Sadly, the CBC show may have caused more harm than good by making people suspicious of all traders. The bottom line seems to be that until legislators tighten up reselling rules (unlikely under President Ford™), market visitors should get to know vendors and talk about the origins of what they sell.

The bottom line: the vast majority of Weston’s farmers market traders are honest about what they sell. Supporting genuine producers will ensure that they stick around.

Farmers Market officially opens Saturday

Grandpa Ken checks on a couple of customers at last year’s market.

Weston’s 39 year-old farmers market will officially open its 2018 season this Saturday and there will be a few extras to the usual vendor displays. Toronto Police and Fire will be on hand as well as live music and drummers. This is the last year that the market will be operating at the UP Express parking lot on Weston Road as it will move to its new home on John Street next year.

The market’s hours are 7 am until 2 pm but this Saturday’s ‘extras’ will happen between 9 am and 1:30 pm.

Weston Farmers Market nearly didn’t happen this year.

The Weston Farmers Market was promised that its brand new location in the Weston Community Hub would be ready for the 2018 season. Unfortunately, owing to construction delays, the site is not ready.

As a result, Weston Village BIA Chair, Masum Hossain requested the use of the UP Express parking lot for one more year. Metrolinx gave a firm no, stating that lower fares, have boosted passenger numbers and greatly increased the demand for parking. Compounding the problem, the Weston Park Baptist Church which leases its parking lot to Metrolinx on weekdays, closes its own lot to the general public on weekends.

Until three weeks ago, there was a standoff. Masum then asked local MPP Laura Albanese to see what she could do. Ms Albanese was somehow able to appeal to the better nature of Metrolinx and as a result, the market will occupy the UP Express lot for one more year. Without this intervention, Masum assures me that the Weston Farmers Market could not have operated in 2018.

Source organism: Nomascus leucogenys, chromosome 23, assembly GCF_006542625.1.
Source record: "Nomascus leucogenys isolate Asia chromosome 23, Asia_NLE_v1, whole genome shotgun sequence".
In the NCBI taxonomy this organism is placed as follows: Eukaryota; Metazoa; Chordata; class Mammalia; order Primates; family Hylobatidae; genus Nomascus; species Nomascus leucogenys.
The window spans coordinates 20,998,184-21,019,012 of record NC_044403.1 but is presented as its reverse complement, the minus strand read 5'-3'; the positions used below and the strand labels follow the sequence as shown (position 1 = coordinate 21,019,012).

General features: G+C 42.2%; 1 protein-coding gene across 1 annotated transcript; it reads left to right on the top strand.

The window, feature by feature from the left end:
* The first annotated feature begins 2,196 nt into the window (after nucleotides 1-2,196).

The BIA has hired a new market manager. She is experienced and dynamic corporate event manager, Jennifer Forde who also happens to perform the same duties for Nathan Phillips Square Farmers Market. Jennifer is hoping to expand the customer and vendor base of our market so keep coming back to check out the new stalls in the weeks to come.

Brand new market manager Jennifer Forde with BIA chair Masum Hossain at the first Weston Farmers Market of 2018.

One familiar face was missing this week, that of Joe Gaeta of Gaeta Farms. Joe comes up from Beamsville every week but mechanical issues caused him to miss opening day.

Market stalwart, Joe Gaeta stands beside his favourite bougainvillea. (file)

Correction: In the article, I spelled Masum Hossain’s name incorrectly. This has been corrected and apologies to Mr. Hossain for the error.

The latest take on the Weston Hub

The Farmers Market with lots of room on its old site back in July 2004. (File).

Churchill once said that, “History is written by the victors”. An article in  UrbanToronto.ca, (basically a public relations organ for the local real estate and development industries) tells a sanitized version of the background story of the soon to be opened Weston Hub.

The article’s author, Dean Macaskill, has been involved in Toronto real estate since 1980 and was with the company given the GO Station parking lot listing back in 2012. The land was put on the market by the Toronto Parking Authority and according to Macaskill, the 5 offers received on the 1.42 acre site were, ‘at rather depressed pricing levels’.

What’s not mentioned in the article are thoughts at the time that the land belonged to the old town of Weston and that it should not be sold. Also, unlike the wealthy Wychwood Barns neighbourhood which received close to $20 million from the City for their Artscape project, poor old Weston received essentially nothing.